While travel has increased dramatically, airlines operating in the U.S. domestic market are faring much better than those focused on international routes. In the U.S., 60 percent of all air travel is domestic, much greater than other countries, in which only 10 percent of all air travel is domestic. With U.S. air travel leading up to the fourth of July weekend surpassing pre-pandemic levels, it seems likely that major American carriers may soon recover. Although United reported a second quarter net loss of $434 million, the loss was around four times as small as its second quarter loss from the year prior. United also predicts that it could become profitable in the third quarter. Meanwhile, international tourism, which is still much below pre-pandemic levels, will likely not fully recover soon due to varying travel restrictions and requirements across countries. In Israel, plans to admit individual vaccinated tourists were delayed in May due to the rise in cases from the Delta variant. Despite Hong Kong and Singapore’s governments’ two attempts to establish a travel bubble, one was never established. Within the European Union alone, over twelve member countries planned to go against the European Union’s policy by accepting the Covidshield vaccination as a proof of immunity. Unlike U.S. airlines, which have not had to sell any stake to the government during the pandemic, some foreign carriers have had to sell stake to their respective home governments. For instance, Alitalia is now completely owned by the Italian government.

Although travel is recovering, the Delta variant will continue to cause unpredictability in the industry. In regards to international travel, restrictions continue to exist for foreign citizens wishing to enter the United States. While fully-vaccinated American citizens may enter Canada beginning August 9, the Biden administration has kept in place the current border restrictions with the country. Similarly, the U.S. will continue imposing restrictions on non-U.S. citizens flying from Europe despite many European countries’ decision to permit vaccinated Americans to enter. Within the United States, some cities are also reimposing travel advisories in response to the Delta variant. In Chicago, unvaccinated individuals traveling from Alabama, Alaska, Arizona, Arkansas, Florida, Georgia, Hawaii, Kansas, Kentucky, Louisiana, Mississippi, Missouri, Nevada, Oklahoma, South Carolina, Tennessee, Texas, Utah, Wyoming, Puerto Rico, and the Virgin Islands were ordered to either have a negative COVID-19 test result no more than 72 hours before arrival or quarantine for ten days, as of August 3.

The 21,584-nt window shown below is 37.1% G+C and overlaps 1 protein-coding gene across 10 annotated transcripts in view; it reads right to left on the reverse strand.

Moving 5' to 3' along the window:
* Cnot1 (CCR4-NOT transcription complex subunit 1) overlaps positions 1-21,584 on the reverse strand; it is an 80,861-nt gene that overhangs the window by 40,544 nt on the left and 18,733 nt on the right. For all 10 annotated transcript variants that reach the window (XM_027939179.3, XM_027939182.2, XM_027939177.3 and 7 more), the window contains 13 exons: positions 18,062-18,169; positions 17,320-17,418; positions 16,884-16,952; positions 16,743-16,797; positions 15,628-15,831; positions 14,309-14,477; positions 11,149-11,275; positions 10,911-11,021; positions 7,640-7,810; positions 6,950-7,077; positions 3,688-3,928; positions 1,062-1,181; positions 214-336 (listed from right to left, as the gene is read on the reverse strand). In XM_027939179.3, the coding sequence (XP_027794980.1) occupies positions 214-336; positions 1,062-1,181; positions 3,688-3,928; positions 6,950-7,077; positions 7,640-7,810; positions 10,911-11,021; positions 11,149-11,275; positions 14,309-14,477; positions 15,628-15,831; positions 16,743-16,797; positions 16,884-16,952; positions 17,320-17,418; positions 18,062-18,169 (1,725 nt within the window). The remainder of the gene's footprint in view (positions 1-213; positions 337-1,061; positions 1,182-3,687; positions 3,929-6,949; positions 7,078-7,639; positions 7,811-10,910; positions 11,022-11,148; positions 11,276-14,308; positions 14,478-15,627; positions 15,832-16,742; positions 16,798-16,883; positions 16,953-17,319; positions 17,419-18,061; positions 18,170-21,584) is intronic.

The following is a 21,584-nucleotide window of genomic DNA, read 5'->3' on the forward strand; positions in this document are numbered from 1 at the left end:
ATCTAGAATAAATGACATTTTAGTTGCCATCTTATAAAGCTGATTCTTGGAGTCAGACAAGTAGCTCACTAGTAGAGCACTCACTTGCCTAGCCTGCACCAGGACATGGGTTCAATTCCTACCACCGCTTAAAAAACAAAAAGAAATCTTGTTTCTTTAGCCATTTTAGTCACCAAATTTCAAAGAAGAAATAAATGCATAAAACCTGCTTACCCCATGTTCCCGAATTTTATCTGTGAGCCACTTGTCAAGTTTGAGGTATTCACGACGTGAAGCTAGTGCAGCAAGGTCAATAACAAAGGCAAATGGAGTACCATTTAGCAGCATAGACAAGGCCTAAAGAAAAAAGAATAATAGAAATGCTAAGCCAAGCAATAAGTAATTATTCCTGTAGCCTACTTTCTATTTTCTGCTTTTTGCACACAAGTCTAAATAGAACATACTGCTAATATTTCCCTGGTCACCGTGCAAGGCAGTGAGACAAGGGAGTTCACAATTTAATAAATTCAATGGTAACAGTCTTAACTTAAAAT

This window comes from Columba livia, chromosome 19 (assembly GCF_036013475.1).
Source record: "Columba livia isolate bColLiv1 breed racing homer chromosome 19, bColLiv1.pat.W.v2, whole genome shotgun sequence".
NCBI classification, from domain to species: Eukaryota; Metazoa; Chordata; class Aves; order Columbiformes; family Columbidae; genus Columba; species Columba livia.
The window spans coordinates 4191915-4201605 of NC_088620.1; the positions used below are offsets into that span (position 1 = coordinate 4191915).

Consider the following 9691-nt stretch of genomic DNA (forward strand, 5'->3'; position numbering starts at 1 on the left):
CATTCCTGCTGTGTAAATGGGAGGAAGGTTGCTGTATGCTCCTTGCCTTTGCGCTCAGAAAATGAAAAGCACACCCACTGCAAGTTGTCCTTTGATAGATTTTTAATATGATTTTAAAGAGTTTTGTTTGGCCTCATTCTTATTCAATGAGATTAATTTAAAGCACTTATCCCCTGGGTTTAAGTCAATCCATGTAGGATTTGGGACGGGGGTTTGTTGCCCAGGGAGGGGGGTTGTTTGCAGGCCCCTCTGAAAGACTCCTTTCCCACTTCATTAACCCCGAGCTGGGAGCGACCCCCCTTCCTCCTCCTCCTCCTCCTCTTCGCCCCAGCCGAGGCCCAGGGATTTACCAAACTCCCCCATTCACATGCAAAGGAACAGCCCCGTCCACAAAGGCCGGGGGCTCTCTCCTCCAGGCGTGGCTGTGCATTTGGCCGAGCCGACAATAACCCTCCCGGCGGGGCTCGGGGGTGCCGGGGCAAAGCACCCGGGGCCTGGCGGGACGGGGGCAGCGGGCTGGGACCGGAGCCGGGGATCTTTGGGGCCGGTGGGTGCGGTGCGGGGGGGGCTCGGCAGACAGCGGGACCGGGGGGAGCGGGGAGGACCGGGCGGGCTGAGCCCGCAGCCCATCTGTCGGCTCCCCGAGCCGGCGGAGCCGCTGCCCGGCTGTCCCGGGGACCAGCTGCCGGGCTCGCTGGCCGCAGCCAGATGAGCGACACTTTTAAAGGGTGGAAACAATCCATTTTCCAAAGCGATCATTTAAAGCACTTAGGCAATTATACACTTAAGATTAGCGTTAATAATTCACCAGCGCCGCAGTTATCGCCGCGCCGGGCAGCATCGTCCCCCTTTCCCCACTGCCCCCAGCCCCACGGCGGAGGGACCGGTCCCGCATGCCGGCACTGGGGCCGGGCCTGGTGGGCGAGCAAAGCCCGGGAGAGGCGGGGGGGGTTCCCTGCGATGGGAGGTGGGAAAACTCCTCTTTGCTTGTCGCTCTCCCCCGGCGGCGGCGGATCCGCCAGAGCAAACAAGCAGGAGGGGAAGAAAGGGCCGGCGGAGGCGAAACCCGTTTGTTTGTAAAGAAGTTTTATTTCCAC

After a year of staying mostly inside, Americans want to travel again. Demand for flights this summer has been so high that some airlines have struggled to keep up. Some airlines needed to cancel or delay flights, and some implemented incentives for employees, such as higher wages. The rebound has not been even across all markets, though, with the American domestic market clearly faring much better than the international one. Still, uncertainties remain as the pandemic continues. The Delta variant may cause governments to reinstate restrictions, which would likely hurt the airline industry, as it did just over a year ago. Nonetheless, the airline industry appears to be in a much better state than it was at the beginning of the pandemic.